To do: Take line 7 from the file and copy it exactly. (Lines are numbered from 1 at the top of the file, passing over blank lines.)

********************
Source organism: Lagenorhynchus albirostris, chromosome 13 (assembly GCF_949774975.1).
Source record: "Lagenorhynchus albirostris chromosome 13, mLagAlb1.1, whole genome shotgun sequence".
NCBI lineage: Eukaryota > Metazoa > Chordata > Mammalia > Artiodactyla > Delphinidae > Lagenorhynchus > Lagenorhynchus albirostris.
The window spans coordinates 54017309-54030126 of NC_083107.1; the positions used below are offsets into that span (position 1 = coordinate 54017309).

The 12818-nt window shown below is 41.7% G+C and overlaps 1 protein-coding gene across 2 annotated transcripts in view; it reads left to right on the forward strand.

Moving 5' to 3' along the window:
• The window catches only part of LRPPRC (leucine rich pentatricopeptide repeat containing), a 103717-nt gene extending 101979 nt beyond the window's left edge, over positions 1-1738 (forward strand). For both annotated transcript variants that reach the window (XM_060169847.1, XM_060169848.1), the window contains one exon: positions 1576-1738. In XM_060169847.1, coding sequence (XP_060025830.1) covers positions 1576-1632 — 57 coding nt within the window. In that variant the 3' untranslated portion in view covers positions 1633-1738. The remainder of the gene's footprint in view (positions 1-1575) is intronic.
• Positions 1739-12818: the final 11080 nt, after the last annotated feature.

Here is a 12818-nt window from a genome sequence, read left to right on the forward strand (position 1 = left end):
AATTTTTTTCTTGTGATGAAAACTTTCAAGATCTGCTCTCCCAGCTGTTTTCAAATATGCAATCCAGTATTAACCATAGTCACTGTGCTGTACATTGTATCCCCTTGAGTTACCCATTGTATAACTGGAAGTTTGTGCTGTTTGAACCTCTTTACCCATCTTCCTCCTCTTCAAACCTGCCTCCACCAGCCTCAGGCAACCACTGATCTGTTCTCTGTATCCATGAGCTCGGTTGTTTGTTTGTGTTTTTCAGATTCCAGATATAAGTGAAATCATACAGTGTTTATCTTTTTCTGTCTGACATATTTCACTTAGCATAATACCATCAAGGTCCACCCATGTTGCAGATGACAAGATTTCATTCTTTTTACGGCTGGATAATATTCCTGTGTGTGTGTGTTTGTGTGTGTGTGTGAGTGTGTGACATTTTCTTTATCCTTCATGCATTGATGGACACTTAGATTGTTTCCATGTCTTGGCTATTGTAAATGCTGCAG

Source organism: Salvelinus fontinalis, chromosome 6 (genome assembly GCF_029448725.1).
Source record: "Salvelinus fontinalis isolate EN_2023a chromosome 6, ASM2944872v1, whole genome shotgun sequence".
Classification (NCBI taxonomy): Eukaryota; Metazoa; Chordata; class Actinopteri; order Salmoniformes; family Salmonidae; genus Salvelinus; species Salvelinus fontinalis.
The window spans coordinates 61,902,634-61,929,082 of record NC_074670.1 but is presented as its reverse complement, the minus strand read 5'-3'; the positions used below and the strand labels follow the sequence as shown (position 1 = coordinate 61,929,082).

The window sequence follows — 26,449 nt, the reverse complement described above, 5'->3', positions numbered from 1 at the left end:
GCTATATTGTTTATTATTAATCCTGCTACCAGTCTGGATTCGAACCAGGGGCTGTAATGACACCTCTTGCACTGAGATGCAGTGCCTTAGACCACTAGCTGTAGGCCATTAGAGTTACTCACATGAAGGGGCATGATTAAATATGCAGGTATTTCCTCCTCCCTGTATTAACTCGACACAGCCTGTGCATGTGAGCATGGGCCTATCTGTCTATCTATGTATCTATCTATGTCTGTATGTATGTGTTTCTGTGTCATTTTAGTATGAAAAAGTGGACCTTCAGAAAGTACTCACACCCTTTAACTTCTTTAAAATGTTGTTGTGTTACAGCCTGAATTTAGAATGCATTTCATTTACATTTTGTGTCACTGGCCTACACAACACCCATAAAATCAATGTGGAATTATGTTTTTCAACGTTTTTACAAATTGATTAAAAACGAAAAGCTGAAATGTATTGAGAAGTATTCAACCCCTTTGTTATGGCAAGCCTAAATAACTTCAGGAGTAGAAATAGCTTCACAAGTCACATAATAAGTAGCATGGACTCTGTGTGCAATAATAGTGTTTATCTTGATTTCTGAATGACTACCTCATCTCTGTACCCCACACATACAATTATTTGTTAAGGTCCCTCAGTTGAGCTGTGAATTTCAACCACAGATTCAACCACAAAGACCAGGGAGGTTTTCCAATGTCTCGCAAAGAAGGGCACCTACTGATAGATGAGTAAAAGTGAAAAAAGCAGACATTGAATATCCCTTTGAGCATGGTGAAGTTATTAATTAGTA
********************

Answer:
• The window catches only part of LRPPRC (leucine rich pentatricopeptide repeat containing), a 103717-nt gene extending 101979 nt beyond the window's left edge, over positions 1-1738 (forward strand). For both annotated transcript variants that reach the window (XM_060169847.1, XM_060169848.1), the window contains one exon: positions 1576-1738. In XM_060169847.1, coding sequence (XP_060025830.1) covers positions 1576-1632 — 57 coding nt within the window. In that variant the 3' untranslated portion in view covers positions 1633-1738. The remainder of the gene's footprint in view (positions 1-1575) is intronic.